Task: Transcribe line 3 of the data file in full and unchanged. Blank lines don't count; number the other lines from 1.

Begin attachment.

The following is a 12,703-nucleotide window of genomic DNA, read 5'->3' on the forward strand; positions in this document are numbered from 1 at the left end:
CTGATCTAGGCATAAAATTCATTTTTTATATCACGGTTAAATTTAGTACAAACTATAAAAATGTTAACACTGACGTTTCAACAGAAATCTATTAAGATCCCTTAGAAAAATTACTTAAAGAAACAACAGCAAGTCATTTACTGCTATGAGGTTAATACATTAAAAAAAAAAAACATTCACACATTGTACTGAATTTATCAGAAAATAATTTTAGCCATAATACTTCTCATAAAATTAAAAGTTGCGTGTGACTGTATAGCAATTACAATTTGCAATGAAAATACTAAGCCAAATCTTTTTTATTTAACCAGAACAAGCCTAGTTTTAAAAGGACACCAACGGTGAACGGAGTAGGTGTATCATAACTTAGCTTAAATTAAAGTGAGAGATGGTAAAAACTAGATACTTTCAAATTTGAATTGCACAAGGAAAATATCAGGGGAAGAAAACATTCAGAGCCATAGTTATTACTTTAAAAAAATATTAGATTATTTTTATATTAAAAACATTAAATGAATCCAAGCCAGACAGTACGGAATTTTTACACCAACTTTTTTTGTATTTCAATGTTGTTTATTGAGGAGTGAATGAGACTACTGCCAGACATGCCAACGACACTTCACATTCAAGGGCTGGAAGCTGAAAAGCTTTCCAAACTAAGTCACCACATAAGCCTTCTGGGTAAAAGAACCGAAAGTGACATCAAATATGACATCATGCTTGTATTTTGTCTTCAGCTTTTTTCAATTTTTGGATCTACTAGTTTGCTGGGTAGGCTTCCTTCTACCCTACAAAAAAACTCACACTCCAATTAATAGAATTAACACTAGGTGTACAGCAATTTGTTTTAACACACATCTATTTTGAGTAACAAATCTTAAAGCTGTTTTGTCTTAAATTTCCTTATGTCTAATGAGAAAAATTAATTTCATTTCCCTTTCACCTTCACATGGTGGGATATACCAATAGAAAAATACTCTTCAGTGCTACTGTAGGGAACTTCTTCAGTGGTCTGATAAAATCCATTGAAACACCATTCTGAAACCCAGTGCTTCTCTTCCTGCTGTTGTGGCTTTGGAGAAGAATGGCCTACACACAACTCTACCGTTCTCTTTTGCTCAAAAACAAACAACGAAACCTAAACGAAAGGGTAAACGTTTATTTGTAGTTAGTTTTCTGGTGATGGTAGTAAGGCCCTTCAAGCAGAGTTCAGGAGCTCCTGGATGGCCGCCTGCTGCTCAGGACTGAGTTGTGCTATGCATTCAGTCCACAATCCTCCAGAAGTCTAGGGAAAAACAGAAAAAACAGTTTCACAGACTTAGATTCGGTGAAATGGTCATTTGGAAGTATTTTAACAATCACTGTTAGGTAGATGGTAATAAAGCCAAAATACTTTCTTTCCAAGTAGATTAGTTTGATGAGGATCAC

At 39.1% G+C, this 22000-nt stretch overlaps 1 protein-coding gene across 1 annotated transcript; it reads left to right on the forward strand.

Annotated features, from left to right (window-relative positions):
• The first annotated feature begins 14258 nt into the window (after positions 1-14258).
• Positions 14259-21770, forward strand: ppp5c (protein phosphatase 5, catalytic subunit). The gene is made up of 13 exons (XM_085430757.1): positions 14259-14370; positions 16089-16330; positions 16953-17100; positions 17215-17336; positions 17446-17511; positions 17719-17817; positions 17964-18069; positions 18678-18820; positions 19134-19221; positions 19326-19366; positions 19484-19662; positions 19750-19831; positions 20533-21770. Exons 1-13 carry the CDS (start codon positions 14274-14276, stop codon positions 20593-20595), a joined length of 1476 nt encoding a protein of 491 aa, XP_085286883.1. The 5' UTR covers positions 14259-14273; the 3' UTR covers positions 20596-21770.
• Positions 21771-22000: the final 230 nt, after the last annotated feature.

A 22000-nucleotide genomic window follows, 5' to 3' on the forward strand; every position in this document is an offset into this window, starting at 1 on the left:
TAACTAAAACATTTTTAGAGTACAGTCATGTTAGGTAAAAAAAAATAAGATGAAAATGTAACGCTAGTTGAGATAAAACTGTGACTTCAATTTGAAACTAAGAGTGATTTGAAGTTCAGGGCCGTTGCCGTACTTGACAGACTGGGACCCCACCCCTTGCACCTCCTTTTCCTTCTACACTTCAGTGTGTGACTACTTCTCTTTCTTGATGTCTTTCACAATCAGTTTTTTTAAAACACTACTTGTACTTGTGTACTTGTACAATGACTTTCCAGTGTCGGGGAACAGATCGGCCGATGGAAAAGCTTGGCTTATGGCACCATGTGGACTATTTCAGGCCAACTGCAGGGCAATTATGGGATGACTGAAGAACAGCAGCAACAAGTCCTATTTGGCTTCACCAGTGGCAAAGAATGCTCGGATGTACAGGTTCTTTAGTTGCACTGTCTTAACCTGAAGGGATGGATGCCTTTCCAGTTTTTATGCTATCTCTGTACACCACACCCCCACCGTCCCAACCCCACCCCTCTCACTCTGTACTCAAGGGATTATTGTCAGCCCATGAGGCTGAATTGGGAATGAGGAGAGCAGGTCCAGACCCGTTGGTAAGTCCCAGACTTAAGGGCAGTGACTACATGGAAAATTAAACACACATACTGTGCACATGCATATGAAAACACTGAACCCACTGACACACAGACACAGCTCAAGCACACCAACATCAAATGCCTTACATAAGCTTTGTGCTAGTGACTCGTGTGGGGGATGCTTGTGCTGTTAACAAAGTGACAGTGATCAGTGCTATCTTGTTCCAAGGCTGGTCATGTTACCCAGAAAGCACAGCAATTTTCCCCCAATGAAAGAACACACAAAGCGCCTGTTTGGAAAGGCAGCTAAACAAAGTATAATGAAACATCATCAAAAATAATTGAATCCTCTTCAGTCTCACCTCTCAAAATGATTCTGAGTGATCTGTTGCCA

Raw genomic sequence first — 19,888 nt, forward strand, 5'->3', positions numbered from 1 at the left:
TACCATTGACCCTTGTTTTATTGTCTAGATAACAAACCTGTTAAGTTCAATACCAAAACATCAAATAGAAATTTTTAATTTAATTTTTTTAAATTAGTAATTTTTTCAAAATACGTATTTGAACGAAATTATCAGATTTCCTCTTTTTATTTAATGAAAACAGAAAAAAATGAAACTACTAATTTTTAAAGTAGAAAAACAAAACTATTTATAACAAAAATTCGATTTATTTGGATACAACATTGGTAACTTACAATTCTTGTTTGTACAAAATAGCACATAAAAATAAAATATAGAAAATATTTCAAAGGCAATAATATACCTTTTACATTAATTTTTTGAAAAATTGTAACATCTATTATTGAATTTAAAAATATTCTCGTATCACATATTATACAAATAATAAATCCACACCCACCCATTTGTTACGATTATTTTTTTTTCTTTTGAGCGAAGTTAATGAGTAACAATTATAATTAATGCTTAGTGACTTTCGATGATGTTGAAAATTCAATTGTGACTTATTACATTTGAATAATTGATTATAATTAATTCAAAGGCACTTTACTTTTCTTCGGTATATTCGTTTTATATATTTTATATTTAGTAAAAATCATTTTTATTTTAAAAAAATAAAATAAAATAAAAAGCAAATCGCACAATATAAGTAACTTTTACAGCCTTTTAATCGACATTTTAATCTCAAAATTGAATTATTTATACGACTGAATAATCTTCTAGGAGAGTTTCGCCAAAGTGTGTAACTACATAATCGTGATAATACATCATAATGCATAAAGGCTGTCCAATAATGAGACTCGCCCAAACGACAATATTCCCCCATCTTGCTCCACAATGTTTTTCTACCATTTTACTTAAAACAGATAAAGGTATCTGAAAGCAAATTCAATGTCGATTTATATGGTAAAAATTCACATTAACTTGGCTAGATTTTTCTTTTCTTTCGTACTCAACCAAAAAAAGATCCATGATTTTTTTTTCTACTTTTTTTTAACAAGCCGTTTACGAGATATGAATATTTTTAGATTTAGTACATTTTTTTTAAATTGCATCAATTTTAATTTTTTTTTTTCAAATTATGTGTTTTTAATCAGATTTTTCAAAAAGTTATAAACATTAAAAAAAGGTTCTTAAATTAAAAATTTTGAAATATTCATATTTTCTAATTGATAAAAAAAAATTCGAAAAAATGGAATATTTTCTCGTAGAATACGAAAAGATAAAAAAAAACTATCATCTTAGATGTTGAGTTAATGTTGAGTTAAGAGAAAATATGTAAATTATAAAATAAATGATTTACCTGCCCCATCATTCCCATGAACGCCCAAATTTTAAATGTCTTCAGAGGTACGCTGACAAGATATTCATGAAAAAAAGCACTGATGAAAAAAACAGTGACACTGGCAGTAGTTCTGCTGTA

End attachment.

At 39.1% G+C, this 22000-nt stretch overlaps 1 protein-coding gene across 1 annotated transcript; it reads left to right on the forward strand.